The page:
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HISTORY    A]tfD    HUMAN    RELATIONS

spirit of scientific enquiry—the desire to learn the truth
whatever the consequences—is a recognisable thing;
and we can discern it in a particular manner in that wosk
of the 1920*8 to which reference has been made. It is
the subsequent writers who so often make it clear that
they are writing the history with their eye on a certain
policy that they desire for the present; so that con-
stantly' somebody is trying to bluff us into forgetting
the distinction between historical enquiry and political
propaganda, though the distinction is a palpable on$,
and the modes of procedure are widely divergent.
Finally, if an hysterical cry goes up when a person
questions the popular or prevailing views on the origins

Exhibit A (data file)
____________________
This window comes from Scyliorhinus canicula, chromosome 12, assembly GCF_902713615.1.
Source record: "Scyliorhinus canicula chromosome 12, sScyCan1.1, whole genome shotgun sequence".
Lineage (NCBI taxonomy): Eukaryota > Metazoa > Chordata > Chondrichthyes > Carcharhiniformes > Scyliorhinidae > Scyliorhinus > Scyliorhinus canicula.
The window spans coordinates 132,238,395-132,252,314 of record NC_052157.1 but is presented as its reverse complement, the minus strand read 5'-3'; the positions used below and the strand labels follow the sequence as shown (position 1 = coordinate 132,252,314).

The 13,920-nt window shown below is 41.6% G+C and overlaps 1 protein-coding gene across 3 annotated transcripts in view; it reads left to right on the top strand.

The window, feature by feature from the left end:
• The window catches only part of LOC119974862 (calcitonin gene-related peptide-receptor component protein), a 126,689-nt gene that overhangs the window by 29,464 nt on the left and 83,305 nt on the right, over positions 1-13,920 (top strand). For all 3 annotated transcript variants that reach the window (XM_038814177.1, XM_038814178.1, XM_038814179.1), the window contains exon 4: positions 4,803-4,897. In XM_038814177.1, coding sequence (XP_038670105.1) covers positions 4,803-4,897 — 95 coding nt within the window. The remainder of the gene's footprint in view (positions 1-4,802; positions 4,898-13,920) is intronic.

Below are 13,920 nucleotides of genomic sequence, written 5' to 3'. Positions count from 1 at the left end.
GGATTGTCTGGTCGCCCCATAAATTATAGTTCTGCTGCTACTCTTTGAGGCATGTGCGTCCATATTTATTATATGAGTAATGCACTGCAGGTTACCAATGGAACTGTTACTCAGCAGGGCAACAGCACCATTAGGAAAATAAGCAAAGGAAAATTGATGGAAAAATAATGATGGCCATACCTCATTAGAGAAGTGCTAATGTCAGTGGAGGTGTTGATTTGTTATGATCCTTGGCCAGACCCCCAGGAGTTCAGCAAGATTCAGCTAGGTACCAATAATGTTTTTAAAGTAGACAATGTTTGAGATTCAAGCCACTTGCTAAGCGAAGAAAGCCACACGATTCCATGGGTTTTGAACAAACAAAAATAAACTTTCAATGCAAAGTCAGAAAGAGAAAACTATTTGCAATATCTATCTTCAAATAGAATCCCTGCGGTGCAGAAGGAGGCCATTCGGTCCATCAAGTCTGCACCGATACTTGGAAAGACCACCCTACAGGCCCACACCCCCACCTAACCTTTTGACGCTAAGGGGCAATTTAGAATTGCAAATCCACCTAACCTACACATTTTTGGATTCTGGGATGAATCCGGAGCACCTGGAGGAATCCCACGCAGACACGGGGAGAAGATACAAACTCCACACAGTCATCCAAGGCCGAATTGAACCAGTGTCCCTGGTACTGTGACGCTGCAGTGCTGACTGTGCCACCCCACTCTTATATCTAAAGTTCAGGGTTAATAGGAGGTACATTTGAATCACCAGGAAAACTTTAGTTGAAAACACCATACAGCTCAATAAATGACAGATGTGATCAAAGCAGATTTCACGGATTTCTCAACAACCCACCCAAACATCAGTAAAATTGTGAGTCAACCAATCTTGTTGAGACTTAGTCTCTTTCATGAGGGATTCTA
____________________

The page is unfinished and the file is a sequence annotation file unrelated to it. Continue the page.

of the war of 1914—if a Nazi-like howl is raised when
anybody recalls the views of some of the writers in the
late 1920*5, and historical problems are settled by nick-
naming the offender as a " pro-German "—this itself is
a sign and proof that the times are not fitted for sober
enquiry or judicious decision. Indeed, one must have
grave misgivings concerning any contemporary history
that is produced in such an atmosphere.

m

A second World War, on the top of what I have de-
scribed, has produced in the field of contemporary
history a situation not without its disquieting features.
Even before the end of the war a mere outsider could
hardly escape the impression that governments were
preparing to race one another in the endeavour to state

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